Republicans Slip From Unprecedented Lead to a Tie in Gallup Survey
Democrats and Republicans are now tied in Gallup’s weekly tracking of voter preferences, just a week after Republicans took an unprecedented l0-point lead.
Last week’s survey results showed that 51 percent of registered voters preferred Republicans in the 2010 midterm elections, while 41 percent preferred Democrats. This week’s survey shows the parties tied at 46 percent, ending Republicans’ five consecutive weeks in the lead.
The 10-point gap last week was the largest lead for the GOP since Gallup began tracking the midterm generic ballot in 1942.
This week’s “results reflect more competitive voting intentions than has been the case recently,” Gallup said in releasing its data. However, the Gallup report said, even the tie bodes well for Republicans because of the party’s typically higher voter turnout in midterm elections.
Gallup also has registered no change in the enthusiasm gap among voters, with the GOP maintaining a 25-point lead on the question of how motivated people are to go to the polls in November.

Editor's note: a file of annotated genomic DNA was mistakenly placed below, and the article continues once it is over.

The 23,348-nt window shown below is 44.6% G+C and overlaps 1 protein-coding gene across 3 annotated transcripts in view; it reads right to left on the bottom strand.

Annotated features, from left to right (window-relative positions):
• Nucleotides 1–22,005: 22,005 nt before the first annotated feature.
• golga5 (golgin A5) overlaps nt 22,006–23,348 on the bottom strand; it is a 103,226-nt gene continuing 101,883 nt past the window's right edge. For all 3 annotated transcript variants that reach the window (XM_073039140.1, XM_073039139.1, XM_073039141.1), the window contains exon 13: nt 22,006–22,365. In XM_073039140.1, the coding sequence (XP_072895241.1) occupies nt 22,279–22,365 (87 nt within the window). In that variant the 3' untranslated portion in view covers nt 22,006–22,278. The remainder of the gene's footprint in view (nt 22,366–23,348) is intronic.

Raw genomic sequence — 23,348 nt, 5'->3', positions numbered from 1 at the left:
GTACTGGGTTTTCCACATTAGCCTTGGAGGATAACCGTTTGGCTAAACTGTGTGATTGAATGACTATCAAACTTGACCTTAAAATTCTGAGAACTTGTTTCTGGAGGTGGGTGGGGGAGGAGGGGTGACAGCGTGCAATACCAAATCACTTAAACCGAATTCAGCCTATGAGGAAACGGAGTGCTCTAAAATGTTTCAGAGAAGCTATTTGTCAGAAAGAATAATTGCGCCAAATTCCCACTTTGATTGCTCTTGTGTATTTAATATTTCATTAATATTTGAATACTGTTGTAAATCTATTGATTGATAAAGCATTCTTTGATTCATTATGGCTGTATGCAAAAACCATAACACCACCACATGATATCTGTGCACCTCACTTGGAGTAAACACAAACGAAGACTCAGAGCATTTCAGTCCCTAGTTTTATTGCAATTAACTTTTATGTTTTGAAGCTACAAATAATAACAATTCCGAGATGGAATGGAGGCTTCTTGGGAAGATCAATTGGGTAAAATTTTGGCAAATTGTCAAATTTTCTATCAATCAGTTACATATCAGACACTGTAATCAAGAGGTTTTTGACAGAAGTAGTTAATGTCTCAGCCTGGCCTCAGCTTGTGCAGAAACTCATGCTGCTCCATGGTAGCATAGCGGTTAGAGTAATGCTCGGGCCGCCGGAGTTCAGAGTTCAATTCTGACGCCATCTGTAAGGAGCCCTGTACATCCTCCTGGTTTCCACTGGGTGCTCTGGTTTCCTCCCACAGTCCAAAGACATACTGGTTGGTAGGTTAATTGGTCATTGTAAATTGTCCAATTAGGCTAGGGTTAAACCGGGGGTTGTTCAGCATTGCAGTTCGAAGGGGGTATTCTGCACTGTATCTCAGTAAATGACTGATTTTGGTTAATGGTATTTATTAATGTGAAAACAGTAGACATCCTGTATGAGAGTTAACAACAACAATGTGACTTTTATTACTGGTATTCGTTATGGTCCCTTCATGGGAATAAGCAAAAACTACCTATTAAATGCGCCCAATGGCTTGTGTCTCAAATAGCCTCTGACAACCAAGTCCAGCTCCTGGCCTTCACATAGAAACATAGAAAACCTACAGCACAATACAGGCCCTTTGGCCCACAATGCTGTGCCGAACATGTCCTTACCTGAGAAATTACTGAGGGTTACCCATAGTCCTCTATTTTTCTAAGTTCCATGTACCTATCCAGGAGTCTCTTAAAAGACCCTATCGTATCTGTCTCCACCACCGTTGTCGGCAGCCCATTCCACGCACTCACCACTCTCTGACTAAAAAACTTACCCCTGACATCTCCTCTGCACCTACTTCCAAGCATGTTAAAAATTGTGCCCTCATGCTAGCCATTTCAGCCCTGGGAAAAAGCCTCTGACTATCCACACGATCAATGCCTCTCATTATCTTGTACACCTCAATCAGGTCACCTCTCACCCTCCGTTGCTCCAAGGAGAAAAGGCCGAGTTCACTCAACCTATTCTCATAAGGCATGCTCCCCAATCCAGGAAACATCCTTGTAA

The survey was taken Aug. 30 to Sunday and polled a random sample of more than 1,650 registered voters in all 50 states and the District of Columbia.
The tied generic ballot was a slice of good news for Democrats on Tuesday, the same day that a new Washington Post/ABC News poll provided further evidence that the party faces an increasingly tough political climate.
The Post/ABC poll found Republicans statistically tied with Democrats on the question of which party voters trust more to run the country. It was the first time that has happened in four years and came just three months after a poll found Democrats with a 12-point advantage. The poll also found the GOP ahead by a 13-point margin in the generic ballot test.
The Democratic Congressional Campaign Committee circulated the new Gallup numbers Tuesday evening, calling them a reality check for prognosticators who spent the Labor Day weekend fueling talk of an increasingly gloomy political outlook for House Democrats. Earlier Tuesday, the committee released new polling data in several top races that showed Democratic incumbents in relatively good standing.
“With eight weeks until Election Day, Republicans and Beltway pundits may want to hold off on calling the race for the House before voters cast their ballots,” DCCC spokeswoman Jennifer Crider said.